The top 10 fuel-efficient cars, according to the EPA
Nine of the top 10 vehicles in the government’s fuel economy rankings for the 2010 model year are hybrids.Posted Nov 4, 2009
“There’s now a hybrid for everyone,” the EPA said in releasing the latest findings for fuel-economy among the 2010 new car models. “It’s not either a Toyota Prius or a Honda Insight anymore.”
The Prius hybrid was once again the leader, with its fuel economy of 51 miles per gallon in city driving and 48 mpg on the highway, according to the Environmental Protection Agency’s testing methodology. Other vehicles in the top 10 include the Ford Fusion hybrid and its Mercury Milan twin, the Civic and Insight hybrids from Honda, and the Nissan Altima.
The only non-hybrid at the top of the list was the tiny Smart For Two from Daimler, which clocked in at 33 mpg city/41 highway.
Electric cars, such as the Tesla Roadster, are not included in the survey. The EPA is still trying to figure out how to measure fuel economy and greenhouse gas emissions in electric cars and plug-in hybrids in a way that would provide meaningful comparisons with traditional gasoline- and diesel-powered cars.
Overall, the top 10 fuel-efficient cars among the 2010 models are as follows:
1. Toyota Prius Hybrid (51 mpg city, 48 mpg highway)
The most popular hybrid car on the road today, this sedan is roomy and comfortable, and average on performance.
2. Ford Fusion Hybrid/Mercury Milan Hybrid (41/36)
The new Fusion Hybrid is a practical, mid-size sedan with an upscale interior of high-quality materials and unique technology features. It’s favorable driving characteristics have been noted in reviews.
3. Honda Civic Hybrid (40/45)
The Civic has Honda’s sporty performance and handling, but is a bit lacking on acceleration. A very efficient car, but a bit small for families.
4. Honda Insight Hybrid (40/43)
A small, sporty sedan which offers fewer features than the Civic, and priced to be an economy hybrid. The Insight is smaller than the Civic but larger than the Fit.
5. Lexus HS250h Hybrid (35/34)
A small, economical, reliable luxury sedan with all the creature comforts, and a full suite of optional electronic gadgetry. Sometimes described as a ‘luxury Prius with a trunk’.
6. Nissan Altima Hybrid (35/33)
One of the largest hybrids because it’s a mid-size sedan, but rear seat room isn’t a strong point for tall passengers. However, with 198 horsepower, it is one of the quickest hybrids on the road.
7. Ford Escape FWD and Mazda Tribute 2WD / Mercury Mariner FWD hybrids (34/31)
Roomy but not oversized compact SUV hybrids. Acceleration is leisurely, with only 133 horsepower.
8. Smart for Two Cabriolet / Coupe (automatic) (33/41)
Small two-seater, efficient for around town driving but a bit sketchy for the highway, despite advanced safety features.
9.Toyota Camry Hybrid (33/34)
Refined, roomy, and practical. Conservative styling and performance.
10. Lexus RX450h Hybrid 2WD (32/28)
One of the fuel-thrifty trio (with the Honda Fit and Nissan Versa) of small Japanese economy cars that arrived about two years ago. Toyota’s smallest car, but room for four 6-footers. Has a small, hardworking four-cylinder engine.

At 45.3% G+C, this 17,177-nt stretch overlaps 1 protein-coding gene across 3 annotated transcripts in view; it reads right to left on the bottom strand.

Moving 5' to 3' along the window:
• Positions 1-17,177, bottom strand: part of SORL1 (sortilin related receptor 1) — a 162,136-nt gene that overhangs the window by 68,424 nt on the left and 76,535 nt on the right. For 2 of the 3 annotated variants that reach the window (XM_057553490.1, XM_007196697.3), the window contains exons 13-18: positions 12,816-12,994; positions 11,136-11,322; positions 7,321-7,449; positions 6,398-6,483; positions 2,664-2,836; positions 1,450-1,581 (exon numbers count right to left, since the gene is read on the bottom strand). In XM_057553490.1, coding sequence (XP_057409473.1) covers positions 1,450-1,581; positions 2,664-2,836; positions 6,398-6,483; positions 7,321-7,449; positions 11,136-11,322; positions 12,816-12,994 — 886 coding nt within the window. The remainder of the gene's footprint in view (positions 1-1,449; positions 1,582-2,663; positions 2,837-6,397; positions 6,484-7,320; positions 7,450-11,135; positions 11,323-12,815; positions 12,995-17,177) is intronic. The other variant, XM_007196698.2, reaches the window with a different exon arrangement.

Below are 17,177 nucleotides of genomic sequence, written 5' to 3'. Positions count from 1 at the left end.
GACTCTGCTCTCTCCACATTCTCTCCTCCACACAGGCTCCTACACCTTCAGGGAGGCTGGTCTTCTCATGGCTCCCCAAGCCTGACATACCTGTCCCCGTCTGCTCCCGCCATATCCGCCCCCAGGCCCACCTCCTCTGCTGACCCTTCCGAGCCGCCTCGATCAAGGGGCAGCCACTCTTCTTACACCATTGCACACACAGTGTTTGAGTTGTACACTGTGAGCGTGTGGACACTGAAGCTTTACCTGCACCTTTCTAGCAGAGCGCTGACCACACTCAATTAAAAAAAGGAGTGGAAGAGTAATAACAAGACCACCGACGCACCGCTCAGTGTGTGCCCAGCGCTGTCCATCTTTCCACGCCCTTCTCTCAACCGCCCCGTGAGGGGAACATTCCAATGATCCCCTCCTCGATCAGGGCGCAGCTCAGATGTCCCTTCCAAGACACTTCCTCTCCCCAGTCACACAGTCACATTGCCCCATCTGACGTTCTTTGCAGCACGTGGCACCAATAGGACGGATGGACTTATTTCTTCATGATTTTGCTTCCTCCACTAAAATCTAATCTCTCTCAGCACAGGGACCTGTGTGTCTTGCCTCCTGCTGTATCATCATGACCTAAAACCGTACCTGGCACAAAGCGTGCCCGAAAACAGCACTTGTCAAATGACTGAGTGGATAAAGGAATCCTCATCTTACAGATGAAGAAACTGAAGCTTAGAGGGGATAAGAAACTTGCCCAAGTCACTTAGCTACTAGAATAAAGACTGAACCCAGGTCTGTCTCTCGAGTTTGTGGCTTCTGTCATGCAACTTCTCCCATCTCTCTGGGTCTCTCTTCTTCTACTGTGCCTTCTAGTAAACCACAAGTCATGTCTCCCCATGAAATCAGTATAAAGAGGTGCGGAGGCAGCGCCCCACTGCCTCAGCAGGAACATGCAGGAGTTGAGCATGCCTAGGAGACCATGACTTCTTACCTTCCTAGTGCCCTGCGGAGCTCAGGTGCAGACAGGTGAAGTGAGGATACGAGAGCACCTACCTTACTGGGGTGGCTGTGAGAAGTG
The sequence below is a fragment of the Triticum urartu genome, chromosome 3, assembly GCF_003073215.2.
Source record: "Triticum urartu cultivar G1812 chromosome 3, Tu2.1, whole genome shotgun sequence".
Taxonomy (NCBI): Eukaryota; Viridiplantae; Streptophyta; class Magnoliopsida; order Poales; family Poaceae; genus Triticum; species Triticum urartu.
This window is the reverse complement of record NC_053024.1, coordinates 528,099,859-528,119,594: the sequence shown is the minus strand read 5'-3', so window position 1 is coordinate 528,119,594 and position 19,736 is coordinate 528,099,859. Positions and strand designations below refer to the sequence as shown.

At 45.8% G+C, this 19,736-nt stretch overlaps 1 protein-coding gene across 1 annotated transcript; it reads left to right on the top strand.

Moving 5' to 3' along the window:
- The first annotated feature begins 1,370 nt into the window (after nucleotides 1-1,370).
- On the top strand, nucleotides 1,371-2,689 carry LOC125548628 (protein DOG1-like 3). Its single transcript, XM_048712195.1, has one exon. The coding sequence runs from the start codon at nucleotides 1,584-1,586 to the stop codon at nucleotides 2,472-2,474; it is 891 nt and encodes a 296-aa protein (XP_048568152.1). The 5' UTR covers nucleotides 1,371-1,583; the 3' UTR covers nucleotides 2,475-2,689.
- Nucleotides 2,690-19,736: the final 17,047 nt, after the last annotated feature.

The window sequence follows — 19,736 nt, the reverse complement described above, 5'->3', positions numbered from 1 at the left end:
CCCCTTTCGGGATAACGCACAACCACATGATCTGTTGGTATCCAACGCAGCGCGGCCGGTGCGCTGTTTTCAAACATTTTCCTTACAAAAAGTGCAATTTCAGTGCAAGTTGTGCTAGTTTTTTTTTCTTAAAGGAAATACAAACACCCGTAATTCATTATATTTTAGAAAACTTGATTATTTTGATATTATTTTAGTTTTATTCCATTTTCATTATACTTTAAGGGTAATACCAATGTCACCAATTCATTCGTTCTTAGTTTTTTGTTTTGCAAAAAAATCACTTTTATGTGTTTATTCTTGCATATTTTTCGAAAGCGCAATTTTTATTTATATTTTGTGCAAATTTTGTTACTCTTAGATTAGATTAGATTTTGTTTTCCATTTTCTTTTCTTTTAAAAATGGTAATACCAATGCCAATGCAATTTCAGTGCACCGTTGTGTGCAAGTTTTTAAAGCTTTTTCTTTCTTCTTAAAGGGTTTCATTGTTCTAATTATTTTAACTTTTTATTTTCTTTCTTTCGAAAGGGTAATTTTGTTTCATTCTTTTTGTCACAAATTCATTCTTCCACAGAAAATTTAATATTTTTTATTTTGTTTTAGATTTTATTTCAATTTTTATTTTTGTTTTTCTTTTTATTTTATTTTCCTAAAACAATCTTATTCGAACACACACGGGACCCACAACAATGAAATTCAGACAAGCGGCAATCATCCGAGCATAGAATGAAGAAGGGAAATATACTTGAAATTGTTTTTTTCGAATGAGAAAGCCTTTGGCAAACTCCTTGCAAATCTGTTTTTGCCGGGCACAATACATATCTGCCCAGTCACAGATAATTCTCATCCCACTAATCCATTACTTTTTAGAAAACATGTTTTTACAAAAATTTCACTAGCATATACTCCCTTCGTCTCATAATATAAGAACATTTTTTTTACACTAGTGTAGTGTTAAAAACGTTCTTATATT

Understanding the new EPA Fuel Economy Label
Beginning with 2008 models, all new cars and light trucks sold in the U.S. carry window stickers which display the vehicle fuel economy estimates as determined by new test methods.
The new, improved features of the label are listed below:
1. New Methods: The label shows the estimated city MPG at the top left, and highway MPG at the top right. The estimates on 2008 and later models are determined using new, more realistic methods. During the transition year, comparison shoppers should compare models that are built in the same model year, so compare 2007 models to 2007 models, etc.
2. Estimated Annual Fuel Costs: The center of the label provides estimated annual fuel costs based on a given number of miles and fuel price, also listed on the label. Use this information to estimate fuel costs for this vehicle, and to compare fuel costs across different models.
3. Expected City Range: Estimated city MPG range appears at the top left, under the main city MPG estimated number. Most drivers can expect to achieve city fuel economy within this range.
4. Expected Highway Range: Estimated highway MPG range appears at the top right, under the main highway MPG estimated number. Most drivers can expect to achieve highway fuel economy within this range.
5. Compare to Other Vehicles: The lower center of the label gives a combined city/highway estimate for that vehicle, and shows where that value falls on a bar scale that gives the highest and lowest fuel economy of all other vehicles in its class (e.g. SUVs, minivans, compact cars, etc). Use this information to compare the fuel economy of this vehicle to all others within its class.
6. Your actual mileage will vary: The label includes a reminder that there are many reasons why your actual fuel economy may vary from the estimates. See www.fueleconomy.gov for fuel-saving tips.
7. For more information: The label provides a Web address where you can find out more information. See the Fuel Economy Guide at dealers or online at www.fueleconomy.gov.